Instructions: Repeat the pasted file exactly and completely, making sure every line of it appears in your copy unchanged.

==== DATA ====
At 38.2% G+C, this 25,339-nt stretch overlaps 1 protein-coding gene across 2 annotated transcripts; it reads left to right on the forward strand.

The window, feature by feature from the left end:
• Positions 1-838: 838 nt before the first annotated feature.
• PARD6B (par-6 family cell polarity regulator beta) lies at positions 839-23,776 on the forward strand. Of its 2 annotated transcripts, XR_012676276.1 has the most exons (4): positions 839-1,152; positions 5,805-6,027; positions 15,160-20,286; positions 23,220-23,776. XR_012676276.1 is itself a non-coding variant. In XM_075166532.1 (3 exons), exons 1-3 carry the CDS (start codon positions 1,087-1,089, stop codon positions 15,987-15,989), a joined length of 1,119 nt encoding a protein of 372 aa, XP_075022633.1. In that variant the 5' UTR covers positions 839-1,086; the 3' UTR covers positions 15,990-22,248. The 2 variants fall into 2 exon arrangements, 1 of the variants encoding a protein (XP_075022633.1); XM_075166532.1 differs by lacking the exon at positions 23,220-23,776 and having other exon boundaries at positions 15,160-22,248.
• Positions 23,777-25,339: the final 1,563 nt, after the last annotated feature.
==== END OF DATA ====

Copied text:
At 38.2% G+C, this 25,339-nt stretch overlaps 1 protein-coding gene across 2 annotated transcripts; it reads left to right on the forward strand.

The window, feature by feature from the left end:
• Positions 1-838: 838 nt before the first annotated feature.
• PARD6B (par-6 family cell polarity regulator beta) lies at positions 839-23,776 on the forward strand. Of its 2 annotated transcripts, XR_012676276.1 has the most exons (4): positions 839-1,152; positions 5,805-6,027; positions 15,160-20,286; positions 23,220-23,776. XR_012676276.1 is itself a non-coding variant. In XM_075166532.1 (3 exons), exons 1-3 carry the CDS (start codon positions 1,087-1,089, stop codon positions 15,987-15,989), a joined length of 1,119 nt encoding a protein of 372 aa, XP_075022633.1. In that variant the 5' UTR covers positions 839-1,086; the 3' UTR covers positions 15,990-22,248. The 2 variants fall into 2 exon arrangements, 1 of the variants encoding a protein (XP_075022633.1); XM_075166532.1 differs by lacking the exon at positions 23,220-23,776 and having other exon boundaries at positions 15,160-22,248.
• Positions 23,777-25,339: the final 1,563 nt, after the last annotated feature.